Sunday 23 October 2016

Bowie: How the man who fell to Earth liberated a generation

Frank Coughlan

Published 16/01/2016 | 02:30

David Bowie. Photo: V&A/PA Wire
David Bowie. Photo: V&A/PA Wire

When Morning Ireland announced the passing of David Bowie on Monday morning it described him, in solemn tones, as a singer-songwriter. Accurate, of course, but a bit like noting that Beethoven was a dab hand at tinkling the ivories in his spare time. Bowie was indeed a great vocalist and he had, like the devil before him, most of the best tunes, but to a young teenager in the early 1970s he was way more than that.

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And not just to me, obviously, but all the young dudes lucky enough to have been in the right place at the right time and had the smarts to recognise it.

That's why his death is destined to become one of those once-in-a-generation 'Where Was I' moments. Just like the departure of other cultural megawatts like Elvis and John Winston Lennon before him. They're those rare events when you feel a cultural jolt and then shift. After that things are never the same again.

I was in First Year in the Presentation Brothers when Space Oddity came out in 1970 and I was impressed though not smitten. This was in or around the time of the acrimonious break up of The Beatles and though I was in short trousers when they were strutting across Abbey Road, I felt their departure keenly. I was searching for a band or artist that might fill some of the void and one I could make my own (the Fab Four, as my older brother often reminded me, were his and I could only occasionally foster them). 

But it was a year later when, leafing through secondhand records in Uneeda's, on Cork's Oliver Plunkett Street, that I came across his third album, The Man Who Sold The World, and the axis of my world tilted. Maybe it was the cover image - a high kicking Bowie in pre-Ziggy pose - or just some inner voice telling me, 'this is going to be special'.

I bought it; the sleeve dog-eared, the vinyl scratchy, the impact overwhelming

It's an album that has plenty going on but it's the title track - Mick Ronson's hypnotic opening guitar salvo can still send a tingle down my spine - that did it. Even now it's a song that captures the essence (a mercurial substance at the best of times) of what Bowie was about. Mostly anyway.

By the time he turned up on Top of the Pops in 1972, having morphed into the androgynous Ziggy, backed by the Spiders From Mars, I was something of a Bowie swot and know-all. Around this time I was listening to the gender and genre warping Ziggy Stardust album, as well as Hunky Dory (still my favourite), on something of a loop. On the back sleeve of Ziggy, Bowie boldly proclaimed that it was to be played at maximum volume, but as my old fella innocently imagined I was studying for my Inter Cert (the Junior Cert at a time when it actually mattered), I had to be more circumspect.

I had to be cautious too around some of my friends, many of whom had reservations about this London geezer who looked a bit like a fine young one and an alien at the same time. They didn't have a problem with the other worldly aspect of his stage persona, but scuffed their shoes and words a lot when it came to his ambiguous sexuality. I think they were worried for me.

These lads were more far likely to head-bang to Deep Purple and their clones. They wouldn't have had a problem with televisions being thrown out of hotel windows, a classic rock rite of passage, but liked their scruffy icons to wear nothing more outrageous than bell bottoms.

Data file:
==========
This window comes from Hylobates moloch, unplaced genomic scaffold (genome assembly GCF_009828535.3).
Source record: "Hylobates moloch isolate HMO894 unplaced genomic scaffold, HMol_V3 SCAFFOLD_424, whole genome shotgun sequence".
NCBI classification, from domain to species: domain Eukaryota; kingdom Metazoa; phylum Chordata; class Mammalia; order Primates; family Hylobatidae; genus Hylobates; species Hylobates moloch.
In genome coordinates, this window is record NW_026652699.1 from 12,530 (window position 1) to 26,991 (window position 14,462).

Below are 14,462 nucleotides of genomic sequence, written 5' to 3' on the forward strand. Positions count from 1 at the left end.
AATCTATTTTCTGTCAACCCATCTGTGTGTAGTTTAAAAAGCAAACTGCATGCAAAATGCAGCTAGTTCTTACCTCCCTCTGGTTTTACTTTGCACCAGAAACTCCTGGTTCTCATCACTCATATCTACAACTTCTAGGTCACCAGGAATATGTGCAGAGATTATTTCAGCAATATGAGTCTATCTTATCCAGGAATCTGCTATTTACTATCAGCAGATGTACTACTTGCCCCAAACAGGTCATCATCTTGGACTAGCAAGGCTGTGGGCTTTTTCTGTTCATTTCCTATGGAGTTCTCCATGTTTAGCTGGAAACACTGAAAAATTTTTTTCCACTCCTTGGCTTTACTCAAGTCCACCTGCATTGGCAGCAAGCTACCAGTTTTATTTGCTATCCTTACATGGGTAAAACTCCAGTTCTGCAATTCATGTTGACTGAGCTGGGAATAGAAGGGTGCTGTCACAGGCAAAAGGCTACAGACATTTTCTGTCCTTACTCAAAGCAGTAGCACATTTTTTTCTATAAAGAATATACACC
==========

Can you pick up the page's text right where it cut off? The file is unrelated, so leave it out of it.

But this was over 40 years ago: homosexuality was not only illegal but something of a taboo. Even in Britain, where gay sex had been decriminalised five years earlier, 'a queer' was likely to get a hiding at closing time on both the right and wrong side of town.

Not that I cared what people thought about Ziggy, or my strident devotion. I knew what Bowie was really on about: not just pushing boundaries but stomping them into dust, be they cultural, social or political. I might not have articulated my thesis in such modulated terms during those endless, intense teenage barnies, but I was right. I am still quietly chuffed that I grasped that concept at a tender age when I understood so little else, least of all Pythagoras's theorem.

The Ireland of the 1970s was a place that needed boundaries to be charged, breached and dismantled. The gloomy legacy of Archbishop McQuaid and Dev, though both in their dotage and out of harm's way, still threw a long shadow. Condoms were illegal and would be for another decade and more. As for divorce? Dream on.

Our national radio station shunted pop into obscure sidings (Disc A Gogan, The Balfe Beat), while showbands, togged out in shiny suits, still toured the country butchering pop standards by the likes of The Tremeloes. They sent them home sweatin' though.

It was no country for young men.

And it would get worse before it got better. Pope John Paul II rolled into town to headline his own holy Oxegen at Phoenix Park in 1979 and his blessing cast a spell that lasted deep into a bleak 1980s of moving statues and pro-life fatwas. It would be a while yet before we emerged from what Professor Tom Inglis, of UCD's School of Sociology, would later describe as Ireland's "long nineteenth century".

But I had already been liberated by the man who fell to earth and my education continued. I didn't simply listen to every album from Space Oddity to his West Berlin tryptch, I inhaled them.

I saw Bowie live, of course, but that meant sharing with a crowd, so that's not how I'll remember him.

Selfishly, I preferred him to myself. The thin white duke was my soulmate.

Singer songwriter? Can you hear that Major Tom?

Frank Coughlan is editor of Review

Irish Independent

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